Jump to content
  • Advertisement

Archived

This topic is now archived and is closed to further replies.

Kurioes

Wide character string class

This topic is 5701 days old which is more than the 365 day threshold we allow for new replies. Please post a new topic.

If you intended to correct an error in the post then please contact us.

Recommended Posts

Hi, I want to make sure my creations support unicode... imagine it''d sell one day and it doesn''t support wide character strings; that would suck. I want to use a std::string class supporting Wide character strings. I got as far as going to www.sgi.com and finding stuff about character_traits and all but all this template stuff confuces me. My question is: is there a wchar_t string type (basic_string)? Second, I''d like any pointers anyone can give me about integrating wide char/multi language support with windows apps. Thanks in advance.

Share this post


Link to post
Share on other sites
Advertisement
quote:
Originally in here.
The basic_string class is parameterized by character type, and by that type''s Character Traits. Most of the time, however, there is no need to use the basic_string template directly. The types string and wstring are typedefs for, respectively, basic_string<char> and basic_string<wchar_t>.

Share this post


Link to post
Share on other sites
quote:
Original post by Kurioes
[quote]Original post by civguy
[quote]Originally in here.
The basic_string class is parameterized by character type, and by that type''s Character Traits. Most of the time, however, there is no need to use the basic_string template directly. The types string and wstring are typedefs for, respectively, basic_string and basic_string.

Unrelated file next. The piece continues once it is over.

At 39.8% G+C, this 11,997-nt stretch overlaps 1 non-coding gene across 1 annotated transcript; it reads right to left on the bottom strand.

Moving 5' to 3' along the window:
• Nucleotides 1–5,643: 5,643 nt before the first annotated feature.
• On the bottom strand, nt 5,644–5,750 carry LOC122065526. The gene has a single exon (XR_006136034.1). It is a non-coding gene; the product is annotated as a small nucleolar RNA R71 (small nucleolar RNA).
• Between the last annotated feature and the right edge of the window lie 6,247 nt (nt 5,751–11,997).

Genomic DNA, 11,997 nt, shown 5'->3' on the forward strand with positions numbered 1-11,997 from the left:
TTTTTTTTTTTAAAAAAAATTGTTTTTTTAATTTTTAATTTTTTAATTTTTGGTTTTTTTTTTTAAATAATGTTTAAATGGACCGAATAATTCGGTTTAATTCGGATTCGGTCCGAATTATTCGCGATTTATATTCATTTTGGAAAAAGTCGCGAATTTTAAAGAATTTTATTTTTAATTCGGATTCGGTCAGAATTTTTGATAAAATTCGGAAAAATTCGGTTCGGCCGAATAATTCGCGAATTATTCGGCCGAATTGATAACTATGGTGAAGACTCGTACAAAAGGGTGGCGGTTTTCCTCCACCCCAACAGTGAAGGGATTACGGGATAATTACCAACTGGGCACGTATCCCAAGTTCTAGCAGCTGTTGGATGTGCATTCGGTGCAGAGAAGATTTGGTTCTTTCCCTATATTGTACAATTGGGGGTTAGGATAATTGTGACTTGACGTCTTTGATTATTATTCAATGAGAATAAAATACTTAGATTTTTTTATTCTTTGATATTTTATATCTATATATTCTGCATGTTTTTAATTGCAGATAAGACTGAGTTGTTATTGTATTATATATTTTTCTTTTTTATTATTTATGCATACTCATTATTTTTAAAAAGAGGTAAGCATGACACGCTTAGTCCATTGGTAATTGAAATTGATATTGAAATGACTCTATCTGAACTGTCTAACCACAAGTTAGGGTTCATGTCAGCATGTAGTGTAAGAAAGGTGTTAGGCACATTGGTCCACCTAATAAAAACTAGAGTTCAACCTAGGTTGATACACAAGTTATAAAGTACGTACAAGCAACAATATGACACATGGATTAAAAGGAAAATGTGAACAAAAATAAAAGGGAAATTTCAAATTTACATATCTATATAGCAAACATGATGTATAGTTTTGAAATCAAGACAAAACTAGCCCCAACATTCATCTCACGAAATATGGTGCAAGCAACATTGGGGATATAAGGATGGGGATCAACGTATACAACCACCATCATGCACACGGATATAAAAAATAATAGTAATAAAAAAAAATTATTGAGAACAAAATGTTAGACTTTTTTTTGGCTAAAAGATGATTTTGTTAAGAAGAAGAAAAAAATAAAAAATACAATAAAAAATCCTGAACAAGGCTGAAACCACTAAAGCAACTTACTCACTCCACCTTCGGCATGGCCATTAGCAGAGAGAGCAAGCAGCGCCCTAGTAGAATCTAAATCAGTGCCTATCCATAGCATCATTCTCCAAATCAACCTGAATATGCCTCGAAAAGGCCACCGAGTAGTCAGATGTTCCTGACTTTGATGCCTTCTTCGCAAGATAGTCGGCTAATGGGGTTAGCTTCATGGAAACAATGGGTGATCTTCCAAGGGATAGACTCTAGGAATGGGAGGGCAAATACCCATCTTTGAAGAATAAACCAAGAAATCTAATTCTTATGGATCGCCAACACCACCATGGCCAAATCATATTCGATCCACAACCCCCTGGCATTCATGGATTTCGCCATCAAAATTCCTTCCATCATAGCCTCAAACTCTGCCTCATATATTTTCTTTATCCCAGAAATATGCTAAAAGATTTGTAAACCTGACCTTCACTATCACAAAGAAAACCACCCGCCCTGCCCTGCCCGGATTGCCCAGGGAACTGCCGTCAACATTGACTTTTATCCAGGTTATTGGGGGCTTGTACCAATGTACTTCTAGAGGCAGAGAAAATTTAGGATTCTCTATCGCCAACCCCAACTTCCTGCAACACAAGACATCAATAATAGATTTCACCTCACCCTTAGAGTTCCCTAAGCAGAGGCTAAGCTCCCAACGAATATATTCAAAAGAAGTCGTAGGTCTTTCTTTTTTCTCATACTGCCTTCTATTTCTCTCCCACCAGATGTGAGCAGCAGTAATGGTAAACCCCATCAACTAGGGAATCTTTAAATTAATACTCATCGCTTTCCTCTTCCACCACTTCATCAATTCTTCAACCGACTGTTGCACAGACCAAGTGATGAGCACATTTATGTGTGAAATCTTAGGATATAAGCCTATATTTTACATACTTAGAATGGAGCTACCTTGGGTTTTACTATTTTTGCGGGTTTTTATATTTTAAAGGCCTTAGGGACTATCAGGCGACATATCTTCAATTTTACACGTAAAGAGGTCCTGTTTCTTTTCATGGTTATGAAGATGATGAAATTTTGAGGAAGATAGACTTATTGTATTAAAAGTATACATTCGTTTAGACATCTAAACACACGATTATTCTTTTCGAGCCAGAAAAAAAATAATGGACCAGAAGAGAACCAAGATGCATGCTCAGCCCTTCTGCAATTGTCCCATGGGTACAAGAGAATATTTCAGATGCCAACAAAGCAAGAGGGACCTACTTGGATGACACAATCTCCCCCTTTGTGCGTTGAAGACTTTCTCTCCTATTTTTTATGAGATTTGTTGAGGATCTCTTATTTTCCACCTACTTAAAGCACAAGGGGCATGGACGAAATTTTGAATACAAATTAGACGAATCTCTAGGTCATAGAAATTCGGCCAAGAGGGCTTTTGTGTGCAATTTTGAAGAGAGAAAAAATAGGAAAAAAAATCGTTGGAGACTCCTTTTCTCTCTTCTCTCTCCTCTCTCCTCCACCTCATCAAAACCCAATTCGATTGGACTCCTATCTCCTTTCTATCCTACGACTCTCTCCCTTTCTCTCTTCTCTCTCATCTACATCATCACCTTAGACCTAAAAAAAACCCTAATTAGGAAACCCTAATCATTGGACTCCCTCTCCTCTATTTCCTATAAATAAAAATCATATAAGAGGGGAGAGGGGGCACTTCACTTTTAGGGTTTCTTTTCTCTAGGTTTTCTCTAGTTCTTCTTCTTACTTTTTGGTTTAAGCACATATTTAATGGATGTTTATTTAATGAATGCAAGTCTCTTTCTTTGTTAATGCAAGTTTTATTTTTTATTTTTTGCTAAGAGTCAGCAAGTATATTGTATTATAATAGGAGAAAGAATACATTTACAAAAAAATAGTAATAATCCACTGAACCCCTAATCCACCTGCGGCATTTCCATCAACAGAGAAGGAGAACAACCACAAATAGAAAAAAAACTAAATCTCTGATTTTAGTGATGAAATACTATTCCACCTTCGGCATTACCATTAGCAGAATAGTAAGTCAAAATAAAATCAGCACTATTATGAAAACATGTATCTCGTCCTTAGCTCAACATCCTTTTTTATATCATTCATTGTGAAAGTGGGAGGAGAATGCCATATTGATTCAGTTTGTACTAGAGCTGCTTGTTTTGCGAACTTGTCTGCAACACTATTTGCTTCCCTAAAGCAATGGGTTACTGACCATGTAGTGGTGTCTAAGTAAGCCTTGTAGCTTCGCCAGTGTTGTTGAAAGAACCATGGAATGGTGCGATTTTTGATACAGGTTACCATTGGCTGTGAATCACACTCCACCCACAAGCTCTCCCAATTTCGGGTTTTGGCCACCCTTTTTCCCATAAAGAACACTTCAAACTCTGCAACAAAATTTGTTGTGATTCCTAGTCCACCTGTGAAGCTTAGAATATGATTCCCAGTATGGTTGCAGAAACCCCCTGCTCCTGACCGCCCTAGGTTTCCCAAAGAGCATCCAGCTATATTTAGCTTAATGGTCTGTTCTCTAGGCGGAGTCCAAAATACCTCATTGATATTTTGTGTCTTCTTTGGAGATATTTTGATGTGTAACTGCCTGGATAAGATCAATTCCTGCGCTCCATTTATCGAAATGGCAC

I read that part... and missed it

Thank you.

I would still appreciate hints/pointers on wide string issues however.

Share this post


Link to post
Share on other sites
Under Windows you can compile for MBCS or for UNICODE, and a macro TCHAR will be defined as char or wchar_t respectively.

I typedef std::basic_string<TCHAR> tstring; (along with a huge pile of other typedefs, #defines, and overloads) to have a consistent (portable) syntax for compile the code with both unicode and a multi-byte strings.

The most annoying part, is the unicode string literals needs to be prefixed by L. So you need a marco to decide if you need the prefix or not, I use SC for lack of a better choice.

tchar str[] = SC("This will work with both MBCS and UNICODE");
tcout << str << endl;
size_t n = tcslen(str); //calls strlen for MBCS, wcslen for UNICODE

It's important to remember that the character size can be either 1 or 2.

[edited by - Magmai Kai Holmlor on May 5, 2003 1:05:14 AM]

Share this post


Link to post
Share on other sites
Would SC (in the Unicode case) be #defined as
#define SC(x) L##x
?

I like this #define and typedef idea.

Share this post


Link to post
Share on other sites
quote:
Original post by Magmai Kai Holmlor
...

The most annoying part, is the unicode string literals needs to be prefixed by L. So you need a marco to decide if you need the prefix or not, I use SC for lack of a better choice.

...



Maybe I''m missing something but why not just use the _T or TEXT macros provided in Windows SDK tchar.h header file?

TCHAR* p = TEXT("My text");

Under MBCS it will compile as:

char* p = "My text";

and under UNICODE it will compile as:

wchar_t* p = L"My text";


Hehe.



Share this post


Link to post
Share on other sites
quote:
Original post by Kurioes
Would SC (in the Unicode case) be #defined as
#define SC(x) L##x
?

I like this #define and typedef idea.


Just use the ones provided in the tchar.h header.

Use _T or TEXT, they both do the same thing.

Share this post


Link to post
Share on other sites

  • Advertisement
×

Important Information

By using GameDev.net, you agree to our community Guidelines, Terms of Use, and Privacy Policy.

GameDev.net is your game development community. Create an account for your GameDev Portfolio and participate in the largest developer community in the games industry.

Sign me up!